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# 10.2: Bessel’s Equation

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Bessel’s equation of order $$\nu$$ is given by $x^2 y'' + x y' + (x^2-\nu^2) y = 0.$ Clearly $$x=0$$ is a regular singular point, so we can solve by Frobenius’ method. The indicial equation is obtained from the lowest power after the substitution $$y=x^\gamma$$, and is

$\gamma^2-\nu^2=0$

So a generalized series solution gives two independent solutions if $$\nu \neq \frac{1}{2} n$$. Now let us solve the problem and explicitly substitute the power series,

$y = x^\nu \sum_n a_n x^n.$

From Bessel’s equation we find

$\sum_n(n+\nu)(n+\nu-1) a_\nu x^{m+\nu} +\sum_n(n+\nu)a_\nu x^{m+\nu} +\sum_n(x^2-\nu^2)a_\nu = 0$

which leads to

$[(m+\nu)^2-\nu^2] a_m= -a_{m-2}$ or $a_m= -\frac{1}{m(m+2\nu)}a_{m-2}.$

If we take $$\nu=n>0$$, we have

$a_m= -\frac{1}{m(m+2n)}a_{m-2}.$

This can be solved by iteration,

\begin{aligned} a_{2k} &= -\frac{1}{4}\frac{1}{k(k+n)}a_{2(k-1)}\nonumber\\ &= \left(\frac{1}{4}\right)^2\frac{1}{k(k-1)(k+n)(k+n-1)}a_{2(k-2)} \nonumber\\ &= \left(-\frac{1}{4}\right)^k\frac{n!}{k!(k+n)!}a_{0}.\end{aligned}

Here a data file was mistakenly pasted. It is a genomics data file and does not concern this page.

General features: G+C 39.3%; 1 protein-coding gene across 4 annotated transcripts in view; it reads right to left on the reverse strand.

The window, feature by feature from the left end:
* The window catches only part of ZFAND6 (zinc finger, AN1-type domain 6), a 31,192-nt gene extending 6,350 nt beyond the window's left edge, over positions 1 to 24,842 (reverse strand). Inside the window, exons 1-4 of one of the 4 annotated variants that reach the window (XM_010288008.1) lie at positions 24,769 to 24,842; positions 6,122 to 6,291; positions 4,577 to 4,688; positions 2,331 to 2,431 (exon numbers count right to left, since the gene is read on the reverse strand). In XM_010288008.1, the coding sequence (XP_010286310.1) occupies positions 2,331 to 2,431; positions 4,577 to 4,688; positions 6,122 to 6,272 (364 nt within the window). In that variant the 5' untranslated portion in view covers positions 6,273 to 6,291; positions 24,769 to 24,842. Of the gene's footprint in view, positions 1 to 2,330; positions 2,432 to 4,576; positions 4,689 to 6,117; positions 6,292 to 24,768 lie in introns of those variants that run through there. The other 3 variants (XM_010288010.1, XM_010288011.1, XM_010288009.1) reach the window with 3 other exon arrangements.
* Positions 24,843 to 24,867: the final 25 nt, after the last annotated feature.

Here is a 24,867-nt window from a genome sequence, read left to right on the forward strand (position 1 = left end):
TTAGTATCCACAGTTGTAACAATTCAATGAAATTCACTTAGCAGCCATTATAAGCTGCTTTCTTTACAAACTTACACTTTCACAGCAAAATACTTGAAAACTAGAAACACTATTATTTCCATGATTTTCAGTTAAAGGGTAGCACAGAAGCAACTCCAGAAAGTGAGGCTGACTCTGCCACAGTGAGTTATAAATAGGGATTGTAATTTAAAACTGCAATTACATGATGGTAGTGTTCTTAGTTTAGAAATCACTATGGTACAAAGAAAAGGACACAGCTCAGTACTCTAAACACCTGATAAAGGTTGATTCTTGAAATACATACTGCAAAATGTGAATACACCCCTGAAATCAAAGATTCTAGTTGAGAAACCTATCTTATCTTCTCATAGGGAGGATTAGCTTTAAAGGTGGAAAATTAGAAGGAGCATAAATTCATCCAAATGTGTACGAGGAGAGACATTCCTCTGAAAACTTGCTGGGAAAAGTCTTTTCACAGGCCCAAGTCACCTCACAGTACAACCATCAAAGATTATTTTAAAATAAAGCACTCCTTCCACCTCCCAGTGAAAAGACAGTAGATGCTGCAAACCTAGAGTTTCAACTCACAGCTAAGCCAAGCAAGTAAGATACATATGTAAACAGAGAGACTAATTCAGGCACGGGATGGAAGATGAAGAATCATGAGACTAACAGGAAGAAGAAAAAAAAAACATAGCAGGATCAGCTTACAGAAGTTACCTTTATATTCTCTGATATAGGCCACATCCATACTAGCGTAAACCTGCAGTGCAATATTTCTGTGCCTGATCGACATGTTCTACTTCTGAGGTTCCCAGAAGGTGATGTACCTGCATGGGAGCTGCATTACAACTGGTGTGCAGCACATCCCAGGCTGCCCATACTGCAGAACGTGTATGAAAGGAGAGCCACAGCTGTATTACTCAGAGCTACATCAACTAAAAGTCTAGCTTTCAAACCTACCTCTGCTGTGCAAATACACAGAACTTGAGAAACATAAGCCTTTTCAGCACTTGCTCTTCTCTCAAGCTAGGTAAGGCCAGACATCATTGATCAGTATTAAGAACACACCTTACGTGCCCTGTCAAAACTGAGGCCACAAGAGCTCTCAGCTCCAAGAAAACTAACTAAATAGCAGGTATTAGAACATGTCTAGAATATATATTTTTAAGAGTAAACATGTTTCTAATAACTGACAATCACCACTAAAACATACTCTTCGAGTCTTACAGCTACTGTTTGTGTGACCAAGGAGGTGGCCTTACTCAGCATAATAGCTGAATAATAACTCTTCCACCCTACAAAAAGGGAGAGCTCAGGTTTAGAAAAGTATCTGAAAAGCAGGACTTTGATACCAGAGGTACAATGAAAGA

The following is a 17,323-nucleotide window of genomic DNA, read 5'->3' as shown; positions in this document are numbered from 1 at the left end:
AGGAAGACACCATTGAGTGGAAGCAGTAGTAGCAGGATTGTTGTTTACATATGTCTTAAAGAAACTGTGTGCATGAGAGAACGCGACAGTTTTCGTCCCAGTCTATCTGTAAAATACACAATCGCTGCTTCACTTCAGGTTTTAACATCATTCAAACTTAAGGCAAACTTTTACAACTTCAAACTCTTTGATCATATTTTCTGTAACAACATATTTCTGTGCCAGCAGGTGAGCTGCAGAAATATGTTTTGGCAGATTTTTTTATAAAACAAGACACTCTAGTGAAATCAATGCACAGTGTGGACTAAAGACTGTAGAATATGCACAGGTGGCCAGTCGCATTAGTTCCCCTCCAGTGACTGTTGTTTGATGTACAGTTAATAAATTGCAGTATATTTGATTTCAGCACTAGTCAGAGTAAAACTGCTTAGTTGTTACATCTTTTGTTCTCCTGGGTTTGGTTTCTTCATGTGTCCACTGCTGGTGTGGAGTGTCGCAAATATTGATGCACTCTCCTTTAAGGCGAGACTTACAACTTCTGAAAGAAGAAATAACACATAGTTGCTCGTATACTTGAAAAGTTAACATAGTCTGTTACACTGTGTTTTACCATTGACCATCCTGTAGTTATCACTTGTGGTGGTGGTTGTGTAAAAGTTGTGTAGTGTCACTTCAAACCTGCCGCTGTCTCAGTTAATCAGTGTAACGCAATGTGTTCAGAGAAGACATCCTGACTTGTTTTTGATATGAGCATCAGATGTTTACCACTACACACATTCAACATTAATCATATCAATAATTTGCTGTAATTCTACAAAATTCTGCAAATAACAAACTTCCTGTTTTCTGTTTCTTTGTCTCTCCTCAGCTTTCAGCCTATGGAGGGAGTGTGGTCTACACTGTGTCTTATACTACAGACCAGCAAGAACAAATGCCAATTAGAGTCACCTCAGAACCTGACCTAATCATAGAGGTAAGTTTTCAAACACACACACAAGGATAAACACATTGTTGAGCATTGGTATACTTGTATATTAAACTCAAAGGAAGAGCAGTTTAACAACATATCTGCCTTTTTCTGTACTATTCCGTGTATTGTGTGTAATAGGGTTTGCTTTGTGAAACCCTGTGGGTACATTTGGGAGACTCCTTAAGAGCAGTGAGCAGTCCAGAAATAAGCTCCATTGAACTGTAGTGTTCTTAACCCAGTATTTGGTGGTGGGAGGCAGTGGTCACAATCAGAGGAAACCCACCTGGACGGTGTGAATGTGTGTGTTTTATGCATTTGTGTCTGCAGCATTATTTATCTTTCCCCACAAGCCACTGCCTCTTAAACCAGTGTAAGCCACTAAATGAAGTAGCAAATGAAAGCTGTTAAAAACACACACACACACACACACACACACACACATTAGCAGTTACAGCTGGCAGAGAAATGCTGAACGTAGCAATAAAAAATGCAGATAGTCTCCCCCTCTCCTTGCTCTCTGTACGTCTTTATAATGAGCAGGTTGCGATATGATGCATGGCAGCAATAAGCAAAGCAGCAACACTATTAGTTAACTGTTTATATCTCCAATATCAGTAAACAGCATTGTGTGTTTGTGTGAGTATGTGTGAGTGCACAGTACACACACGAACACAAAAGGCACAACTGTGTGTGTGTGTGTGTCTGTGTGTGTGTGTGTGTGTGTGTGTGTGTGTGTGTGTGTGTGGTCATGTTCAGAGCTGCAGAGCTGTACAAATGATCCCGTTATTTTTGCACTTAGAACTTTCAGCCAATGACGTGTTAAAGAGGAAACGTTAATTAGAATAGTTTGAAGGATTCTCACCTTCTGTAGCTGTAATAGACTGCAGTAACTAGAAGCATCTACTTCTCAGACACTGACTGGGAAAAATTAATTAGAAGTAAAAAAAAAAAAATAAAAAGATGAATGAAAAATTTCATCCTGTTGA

If we choose1 $$a_0 = \frac{1}{n!2^n}$$ we find the Bessel function of order $$n$$

$J_n(x) = \sum_{k=0}^\infty \frac{(-1)^k}{k!(k+n)!} \left(\frac{x}{2}\right)^{2k+n}.$

There is another second independent solution (which should have a logarithm in it) with goes to infinity at $$x=0$$. Figure $$\PageIndex{1}$$: A plot of the first three Bessel functions $$J_n$$ and $$Y_n$$.

The general solution of Bessel’s equation of order $$n$$ is a linear combination of $$J$$ and $$Y$$, $y(x) = A J_n(x)+B Y_n(x).$

1. This can be done since Bessel’s equation is linear, i.e., if $$g(x)$$ is a solution $$C g(x)$$ is also a solution.